Posted on: February 27th, 2011 Dawn

by Cezarija Abartis

Tithonus told me he was the best speller in his academy at age ten. He could spell “irony” and “cicada.” As a child, I was able to spell “hypotenuse,” “dementia,” “metamorphosis”; I would have out-spelled him. When we met he was as handsome as the sun. He wore a gossamer mantle over his broad shoulders, so that he seemed to have angelic wings. He was a Trojan prince, accustomed to command. His eyes radiated humor and confidence. I’ve always had a weakness for a good joke. This time the joke was on me.

“What do the gods want with mortals?” I asked. “Immortal porpoises,” he answered and clapped his hands in childish glee.

“Upsy-daisy,” he said and joined his hands into a step so I could climb onto my morning horse.

My thoughts of rigorous daylight melted.

When I was little, there were mice in my parents’ palace. Cats too. Mother told me a parable (she was afflicted with depression, which I am not). She explained that the mouse is an omnivore, and scurries out on its tiny feet to scavenge the rotten food left behind by other animals; no doubt it wishes it were a cat and had fresh food in its bowl when it wanted. The cat, in turn, wishes it could open the larder and choose the food itself. The human wishes he were a god. I asked Mother what the gods wish. She looked at me with her shining eyes and said, “To die.”

This is not a good story for a child. Thank the gods that I am a cheerful being not usually subject to melancholy. I was angry with Mother about her not giving me a beautiful white horse. I stamped my foot on a bug and heard it crunch beneath my sandal. Mother said I was heartless.

My darling Tithonus was angelic, if a little dopey. He told me to request eternal life for him, so he could be my immortal equal. “We can stroll around Mount Olympus forever. I’ll be by your side.”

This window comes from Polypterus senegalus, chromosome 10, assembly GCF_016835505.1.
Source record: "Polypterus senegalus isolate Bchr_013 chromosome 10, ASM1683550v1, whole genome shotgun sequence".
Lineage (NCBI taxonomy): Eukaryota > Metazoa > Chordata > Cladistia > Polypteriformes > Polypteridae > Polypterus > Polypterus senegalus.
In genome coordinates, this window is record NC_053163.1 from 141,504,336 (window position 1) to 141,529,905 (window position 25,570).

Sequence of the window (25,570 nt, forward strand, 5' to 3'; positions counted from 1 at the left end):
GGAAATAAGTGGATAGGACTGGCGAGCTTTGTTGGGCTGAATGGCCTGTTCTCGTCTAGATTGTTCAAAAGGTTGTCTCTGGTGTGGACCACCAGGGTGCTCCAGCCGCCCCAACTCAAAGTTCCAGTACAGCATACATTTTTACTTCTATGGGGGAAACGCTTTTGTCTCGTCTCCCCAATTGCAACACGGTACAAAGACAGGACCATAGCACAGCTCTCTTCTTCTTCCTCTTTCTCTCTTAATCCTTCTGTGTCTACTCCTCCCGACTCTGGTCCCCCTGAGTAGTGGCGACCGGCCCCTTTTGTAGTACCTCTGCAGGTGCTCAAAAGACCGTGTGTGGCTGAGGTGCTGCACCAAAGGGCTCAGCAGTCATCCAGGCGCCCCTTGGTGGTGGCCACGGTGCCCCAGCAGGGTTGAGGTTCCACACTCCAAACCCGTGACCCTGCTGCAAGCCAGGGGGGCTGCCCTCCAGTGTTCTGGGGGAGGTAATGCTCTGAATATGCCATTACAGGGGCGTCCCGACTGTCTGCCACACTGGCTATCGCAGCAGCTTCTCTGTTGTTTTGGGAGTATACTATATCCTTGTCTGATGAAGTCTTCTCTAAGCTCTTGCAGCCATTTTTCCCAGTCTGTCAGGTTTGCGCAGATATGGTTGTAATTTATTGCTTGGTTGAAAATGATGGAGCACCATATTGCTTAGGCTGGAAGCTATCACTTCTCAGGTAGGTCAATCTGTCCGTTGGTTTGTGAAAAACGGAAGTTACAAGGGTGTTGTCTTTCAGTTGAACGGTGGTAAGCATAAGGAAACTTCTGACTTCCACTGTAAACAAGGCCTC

The Council met to consider his request. They were reluctant; I begged for the potion, citing the precedents of Helen and Hercules, humans given immortality; the Council members exchanged glances, winked , smiled, and granted our request; I brought him the potion and he drank it. He took a knife and slashed his forearm. (That’s how much my beloved trusted me!) Golden ichor seeped out, and his skin healed over as if it were liquid. He was transformed into an Immortal.

We traveled hand-in-hand over Italy and Greece and Asia Minor. We did this slowly so our eyes could take in everything. We saw beautiful temples built to the gods, bridges that were engineering marvels, and old people dying with boils and scabs, coughing blood. “Too bad about mortals,” I said.

“I was mortal once,” he said, with great pity.

We saw verdant gardens and dust-gray fields beset with drought; we saw ships sailing to explore new lands and armies amassed to invade countries. Sad, but that was not my lookout.

My darling and I were happy, eating ambrosia, drinking nectar, dancing to the music of the locals. He told me he once wanted to be a powerful warrior, but that he abandoned that dream when he met me. I told him that I had similar ambitions, but now I was content to walk by his side. Unlike the other Immortals, we did not want many children to intrude on our happiness, complete as it was. He was my alter ego, my perfect self. Oh, the light we made! One morning, I even forgot my responsibilities and stayed in bed, until I was awakened by the din outside asking for the day. I stretched and turned on my smooth, silk sheets until he nudged me toward my light duties.

And then my darling grew tired, coughed, slumped; moles and boils erupted on his fair skin. He became thin and frail, wheezed and crept on the floor, unable to stand upright. He would not die because he was immortal, but because we had not thought to ask for eternal youth, he got eternal age. After a century, his mind crumbled. He could still spell, but only simple words–”tired,” “old,” “sad.” There’s no outwitting the powers. I gave him another potion, and he is now an insect in this jar, droning and shrilling.

I have gained a heart. I do not like that.

Posted on: February 13th, 2011 The Excision